Selective dorsal rhizotomy (SDR) is an operation used to improve spasticity (muscle stiffness) in cerebral palsy. SDR involves the division of some of the sensory nerves at the lower end of the spinal cord. This leads to an effective and permanent reduction in lower limb spasticity.
This procedure is considered in children with spastic diplegia, a form of cerebral palsy where spasticity or tightness in their lower limbs affects their ability to walk. For most of these children, the principal disability relates to lower limb spasticity – their motor development is delayed and many are unable to walk independently. If poorly controlled early in life, spasticity causes progressive lower limb deformities with further reduction in mobility in teenage years.
There is now enough evidence to demonstrate that SDR is associated with substantial long-term benefits. These are not only related to reduction in spasticity, but also relate to improved movement and walking as well as improved quality of life for both the children and their families.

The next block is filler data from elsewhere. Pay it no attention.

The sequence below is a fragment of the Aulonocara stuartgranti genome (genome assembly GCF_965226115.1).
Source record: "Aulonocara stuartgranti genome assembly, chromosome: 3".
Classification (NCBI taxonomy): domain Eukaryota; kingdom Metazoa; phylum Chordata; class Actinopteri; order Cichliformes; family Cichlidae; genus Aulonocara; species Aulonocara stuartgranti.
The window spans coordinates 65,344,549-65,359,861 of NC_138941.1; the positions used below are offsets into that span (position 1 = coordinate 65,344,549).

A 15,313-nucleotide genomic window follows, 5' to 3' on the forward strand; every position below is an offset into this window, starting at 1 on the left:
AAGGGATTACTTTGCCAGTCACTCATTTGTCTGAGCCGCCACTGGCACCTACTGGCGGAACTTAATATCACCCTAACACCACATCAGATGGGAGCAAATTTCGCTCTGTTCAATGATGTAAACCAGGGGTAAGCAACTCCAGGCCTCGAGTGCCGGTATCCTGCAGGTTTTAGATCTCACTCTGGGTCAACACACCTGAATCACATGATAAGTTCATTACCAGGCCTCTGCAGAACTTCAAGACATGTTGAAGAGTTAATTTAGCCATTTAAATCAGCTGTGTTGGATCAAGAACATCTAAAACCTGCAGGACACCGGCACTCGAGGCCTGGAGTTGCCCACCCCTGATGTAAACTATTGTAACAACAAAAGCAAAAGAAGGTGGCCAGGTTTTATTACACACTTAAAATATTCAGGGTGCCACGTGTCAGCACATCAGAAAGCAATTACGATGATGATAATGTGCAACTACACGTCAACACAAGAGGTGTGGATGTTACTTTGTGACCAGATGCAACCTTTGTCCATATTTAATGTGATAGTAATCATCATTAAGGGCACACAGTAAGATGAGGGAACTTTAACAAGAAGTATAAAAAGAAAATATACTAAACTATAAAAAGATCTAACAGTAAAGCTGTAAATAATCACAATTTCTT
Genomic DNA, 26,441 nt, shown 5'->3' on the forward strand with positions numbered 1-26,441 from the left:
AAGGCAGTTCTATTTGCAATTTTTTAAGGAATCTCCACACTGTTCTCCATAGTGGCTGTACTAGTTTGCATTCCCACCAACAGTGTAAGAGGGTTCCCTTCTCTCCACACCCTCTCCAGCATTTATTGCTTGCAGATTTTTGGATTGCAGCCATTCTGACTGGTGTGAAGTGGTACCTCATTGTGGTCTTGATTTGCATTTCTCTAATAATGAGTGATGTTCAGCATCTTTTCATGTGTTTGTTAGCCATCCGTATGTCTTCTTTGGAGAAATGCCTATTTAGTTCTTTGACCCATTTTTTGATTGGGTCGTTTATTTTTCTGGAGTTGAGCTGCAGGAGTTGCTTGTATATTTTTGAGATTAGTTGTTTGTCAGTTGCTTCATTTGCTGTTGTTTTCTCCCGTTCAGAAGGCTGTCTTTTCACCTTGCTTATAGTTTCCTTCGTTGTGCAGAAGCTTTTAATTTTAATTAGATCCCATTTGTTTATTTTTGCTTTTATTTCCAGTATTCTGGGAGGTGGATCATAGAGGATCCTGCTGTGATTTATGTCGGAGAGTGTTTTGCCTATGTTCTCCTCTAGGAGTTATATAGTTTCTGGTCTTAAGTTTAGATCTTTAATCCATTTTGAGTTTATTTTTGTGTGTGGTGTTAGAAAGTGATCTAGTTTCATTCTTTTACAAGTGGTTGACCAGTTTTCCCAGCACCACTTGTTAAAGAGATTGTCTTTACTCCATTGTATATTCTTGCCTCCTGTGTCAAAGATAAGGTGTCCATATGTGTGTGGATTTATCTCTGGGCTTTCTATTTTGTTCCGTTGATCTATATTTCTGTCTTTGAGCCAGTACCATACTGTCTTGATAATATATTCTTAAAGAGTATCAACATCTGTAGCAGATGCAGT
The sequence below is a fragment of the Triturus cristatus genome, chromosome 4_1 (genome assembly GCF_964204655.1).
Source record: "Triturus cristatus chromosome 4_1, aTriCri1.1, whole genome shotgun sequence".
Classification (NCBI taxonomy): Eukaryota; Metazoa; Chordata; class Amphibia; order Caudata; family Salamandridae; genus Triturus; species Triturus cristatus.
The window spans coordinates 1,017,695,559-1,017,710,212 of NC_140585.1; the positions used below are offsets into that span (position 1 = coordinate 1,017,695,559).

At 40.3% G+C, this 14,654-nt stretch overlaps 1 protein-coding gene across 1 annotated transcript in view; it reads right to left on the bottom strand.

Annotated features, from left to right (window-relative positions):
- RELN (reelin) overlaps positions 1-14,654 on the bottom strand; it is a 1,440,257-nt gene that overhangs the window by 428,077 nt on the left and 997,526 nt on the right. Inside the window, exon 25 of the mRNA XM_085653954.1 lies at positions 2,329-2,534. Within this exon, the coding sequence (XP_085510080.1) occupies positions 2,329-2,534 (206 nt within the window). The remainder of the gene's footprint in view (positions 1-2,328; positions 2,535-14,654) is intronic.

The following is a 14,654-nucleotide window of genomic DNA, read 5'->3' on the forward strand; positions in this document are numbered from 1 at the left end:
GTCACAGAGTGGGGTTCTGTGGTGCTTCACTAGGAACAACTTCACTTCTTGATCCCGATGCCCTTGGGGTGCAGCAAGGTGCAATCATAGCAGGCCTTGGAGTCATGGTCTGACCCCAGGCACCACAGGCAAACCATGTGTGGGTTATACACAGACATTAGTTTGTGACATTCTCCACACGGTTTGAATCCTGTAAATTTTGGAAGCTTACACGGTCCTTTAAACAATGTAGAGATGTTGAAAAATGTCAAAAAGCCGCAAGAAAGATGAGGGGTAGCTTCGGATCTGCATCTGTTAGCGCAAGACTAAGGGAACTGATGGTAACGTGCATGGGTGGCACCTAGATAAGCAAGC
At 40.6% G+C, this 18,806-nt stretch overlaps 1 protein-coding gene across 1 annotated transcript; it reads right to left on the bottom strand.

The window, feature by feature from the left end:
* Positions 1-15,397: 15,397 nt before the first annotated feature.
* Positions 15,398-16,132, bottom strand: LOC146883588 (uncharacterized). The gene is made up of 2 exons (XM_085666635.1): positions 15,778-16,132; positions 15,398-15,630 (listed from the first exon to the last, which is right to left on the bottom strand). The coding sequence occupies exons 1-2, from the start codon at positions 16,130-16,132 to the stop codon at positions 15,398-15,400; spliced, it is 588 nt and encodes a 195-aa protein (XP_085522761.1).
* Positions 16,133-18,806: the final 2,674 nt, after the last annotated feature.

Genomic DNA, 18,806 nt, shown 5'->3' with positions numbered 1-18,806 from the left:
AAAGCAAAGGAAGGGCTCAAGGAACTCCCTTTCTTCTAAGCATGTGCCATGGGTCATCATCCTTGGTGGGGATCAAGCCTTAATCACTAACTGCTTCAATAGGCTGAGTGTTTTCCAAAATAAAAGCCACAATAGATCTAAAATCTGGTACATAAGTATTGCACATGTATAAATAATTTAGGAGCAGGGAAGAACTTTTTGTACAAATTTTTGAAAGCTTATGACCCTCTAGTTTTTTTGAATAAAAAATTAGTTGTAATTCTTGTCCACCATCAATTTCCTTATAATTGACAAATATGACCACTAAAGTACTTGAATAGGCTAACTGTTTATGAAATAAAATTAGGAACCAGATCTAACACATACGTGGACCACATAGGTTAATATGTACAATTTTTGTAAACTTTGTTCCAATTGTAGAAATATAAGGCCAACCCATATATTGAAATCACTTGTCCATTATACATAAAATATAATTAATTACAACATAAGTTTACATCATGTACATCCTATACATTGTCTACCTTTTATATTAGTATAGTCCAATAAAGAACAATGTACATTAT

A minimally invasive SDR technique, involving a single level opening in the spine, was developed at the Center for Cerebral Palsy in St Louis in 1991. Mr Aquilina was the first to carry out this technique in the UK at the paediatric neurosurgical unit in Bristol in May 2011. It is now being performed at Great Ormond Street Hospital by Mr Aquilina and colleagues.
Conditions we treat
- Spastic diplegia, a form of cerebral palsy